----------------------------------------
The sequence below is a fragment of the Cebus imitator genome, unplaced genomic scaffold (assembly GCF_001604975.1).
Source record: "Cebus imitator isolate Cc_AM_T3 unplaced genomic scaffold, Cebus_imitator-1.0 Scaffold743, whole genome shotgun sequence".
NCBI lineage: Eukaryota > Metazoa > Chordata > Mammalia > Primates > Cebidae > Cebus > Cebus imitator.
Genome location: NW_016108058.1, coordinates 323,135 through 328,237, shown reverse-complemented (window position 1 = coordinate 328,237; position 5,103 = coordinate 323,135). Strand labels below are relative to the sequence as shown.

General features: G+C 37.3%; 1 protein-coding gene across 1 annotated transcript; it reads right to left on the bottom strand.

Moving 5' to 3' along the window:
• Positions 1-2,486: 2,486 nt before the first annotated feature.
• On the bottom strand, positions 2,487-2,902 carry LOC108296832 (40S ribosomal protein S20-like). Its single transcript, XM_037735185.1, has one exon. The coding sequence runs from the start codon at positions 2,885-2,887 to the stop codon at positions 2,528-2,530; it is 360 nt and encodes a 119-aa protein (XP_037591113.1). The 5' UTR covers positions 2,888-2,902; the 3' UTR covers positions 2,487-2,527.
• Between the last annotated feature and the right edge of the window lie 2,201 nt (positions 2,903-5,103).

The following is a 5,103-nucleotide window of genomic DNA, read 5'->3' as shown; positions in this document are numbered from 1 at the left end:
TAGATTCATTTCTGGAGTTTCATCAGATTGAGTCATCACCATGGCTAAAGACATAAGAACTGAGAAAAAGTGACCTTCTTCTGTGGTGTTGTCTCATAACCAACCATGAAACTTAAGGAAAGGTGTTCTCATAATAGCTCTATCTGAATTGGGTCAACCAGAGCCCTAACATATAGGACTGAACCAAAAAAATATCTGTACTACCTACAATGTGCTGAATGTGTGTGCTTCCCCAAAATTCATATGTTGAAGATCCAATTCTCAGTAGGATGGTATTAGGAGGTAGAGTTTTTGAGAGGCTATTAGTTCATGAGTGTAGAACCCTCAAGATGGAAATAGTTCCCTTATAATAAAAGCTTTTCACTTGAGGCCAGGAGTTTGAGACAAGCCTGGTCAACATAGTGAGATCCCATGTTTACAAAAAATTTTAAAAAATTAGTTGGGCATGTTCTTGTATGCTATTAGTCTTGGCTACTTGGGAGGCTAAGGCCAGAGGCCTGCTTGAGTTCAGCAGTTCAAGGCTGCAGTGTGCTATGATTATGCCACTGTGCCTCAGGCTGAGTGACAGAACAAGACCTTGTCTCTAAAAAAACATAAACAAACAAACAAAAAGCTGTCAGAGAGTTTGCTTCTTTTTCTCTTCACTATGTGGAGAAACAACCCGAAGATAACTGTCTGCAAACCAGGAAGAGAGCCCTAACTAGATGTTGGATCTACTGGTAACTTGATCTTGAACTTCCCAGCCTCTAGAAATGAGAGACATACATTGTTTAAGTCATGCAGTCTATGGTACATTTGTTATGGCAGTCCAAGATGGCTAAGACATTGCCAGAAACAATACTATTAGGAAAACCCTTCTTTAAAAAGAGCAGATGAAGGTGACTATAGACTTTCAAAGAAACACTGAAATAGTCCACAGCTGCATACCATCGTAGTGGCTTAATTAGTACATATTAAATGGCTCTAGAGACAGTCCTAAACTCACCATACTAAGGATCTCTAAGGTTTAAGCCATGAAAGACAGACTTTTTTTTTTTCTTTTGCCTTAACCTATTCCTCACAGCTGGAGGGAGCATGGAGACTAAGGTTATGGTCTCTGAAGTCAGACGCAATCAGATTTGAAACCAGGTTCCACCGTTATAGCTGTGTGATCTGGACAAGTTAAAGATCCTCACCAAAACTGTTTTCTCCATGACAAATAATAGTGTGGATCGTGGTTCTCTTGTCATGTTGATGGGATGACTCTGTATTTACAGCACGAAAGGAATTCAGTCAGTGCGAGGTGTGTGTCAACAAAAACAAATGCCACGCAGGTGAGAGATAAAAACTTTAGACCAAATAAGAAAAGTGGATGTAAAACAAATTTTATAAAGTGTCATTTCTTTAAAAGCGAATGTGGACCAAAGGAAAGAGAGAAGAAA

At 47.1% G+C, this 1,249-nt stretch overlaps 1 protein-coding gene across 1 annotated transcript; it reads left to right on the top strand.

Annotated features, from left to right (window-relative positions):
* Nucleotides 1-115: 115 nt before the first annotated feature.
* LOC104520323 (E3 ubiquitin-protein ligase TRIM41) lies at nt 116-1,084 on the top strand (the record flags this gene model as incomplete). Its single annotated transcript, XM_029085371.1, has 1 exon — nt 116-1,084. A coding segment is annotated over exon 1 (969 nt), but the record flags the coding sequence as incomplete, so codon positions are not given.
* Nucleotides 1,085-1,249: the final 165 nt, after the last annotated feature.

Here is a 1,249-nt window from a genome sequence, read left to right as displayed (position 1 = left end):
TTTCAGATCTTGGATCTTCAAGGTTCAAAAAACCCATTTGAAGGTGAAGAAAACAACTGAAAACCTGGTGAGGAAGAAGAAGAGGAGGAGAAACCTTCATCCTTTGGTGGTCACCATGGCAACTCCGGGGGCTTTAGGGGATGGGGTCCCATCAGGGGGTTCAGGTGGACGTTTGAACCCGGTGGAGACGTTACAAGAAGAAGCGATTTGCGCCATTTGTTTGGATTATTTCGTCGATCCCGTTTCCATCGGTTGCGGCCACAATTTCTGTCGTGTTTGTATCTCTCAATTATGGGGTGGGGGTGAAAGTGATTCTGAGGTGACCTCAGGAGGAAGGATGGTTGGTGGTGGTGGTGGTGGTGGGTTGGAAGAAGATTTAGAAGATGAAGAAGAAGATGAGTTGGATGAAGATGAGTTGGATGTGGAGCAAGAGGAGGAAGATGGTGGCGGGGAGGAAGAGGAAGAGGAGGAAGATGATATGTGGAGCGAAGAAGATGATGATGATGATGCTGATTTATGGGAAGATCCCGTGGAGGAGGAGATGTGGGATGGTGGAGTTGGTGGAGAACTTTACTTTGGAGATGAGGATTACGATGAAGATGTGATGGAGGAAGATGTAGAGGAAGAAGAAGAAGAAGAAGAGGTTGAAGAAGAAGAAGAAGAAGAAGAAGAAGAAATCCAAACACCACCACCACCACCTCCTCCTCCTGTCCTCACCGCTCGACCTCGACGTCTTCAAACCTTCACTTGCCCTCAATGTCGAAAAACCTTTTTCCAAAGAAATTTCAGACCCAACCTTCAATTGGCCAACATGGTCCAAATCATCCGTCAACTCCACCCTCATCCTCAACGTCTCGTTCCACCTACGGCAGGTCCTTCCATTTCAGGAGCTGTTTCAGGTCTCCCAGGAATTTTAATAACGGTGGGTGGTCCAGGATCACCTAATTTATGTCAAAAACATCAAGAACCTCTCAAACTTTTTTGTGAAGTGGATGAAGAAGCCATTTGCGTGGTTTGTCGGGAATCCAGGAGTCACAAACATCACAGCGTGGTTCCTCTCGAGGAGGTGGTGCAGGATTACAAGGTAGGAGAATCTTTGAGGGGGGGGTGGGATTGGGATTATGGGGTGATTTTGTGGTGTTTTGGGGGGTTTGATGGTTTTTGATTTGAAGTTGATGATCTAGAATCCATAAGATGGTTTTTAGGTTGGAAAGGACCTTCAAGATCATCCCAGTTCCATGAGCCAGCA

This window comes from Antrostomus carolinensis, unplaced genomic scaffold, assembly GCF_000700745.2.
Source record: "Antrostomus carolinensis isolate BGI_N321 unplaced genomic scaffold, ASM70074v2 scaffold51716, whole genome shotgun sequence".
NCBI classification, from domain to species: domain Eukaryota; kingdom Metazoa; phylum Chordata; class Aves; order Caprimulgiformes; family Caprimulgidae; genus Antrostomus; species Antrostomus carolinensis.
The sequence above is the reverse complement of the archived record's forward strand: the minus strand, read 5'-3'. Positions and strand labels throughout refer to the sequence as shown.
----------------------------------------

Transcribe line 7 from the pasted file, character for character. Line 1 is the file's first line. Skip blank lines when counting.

• Positions 1-2,486: 2,486 nt before the first annotated feature.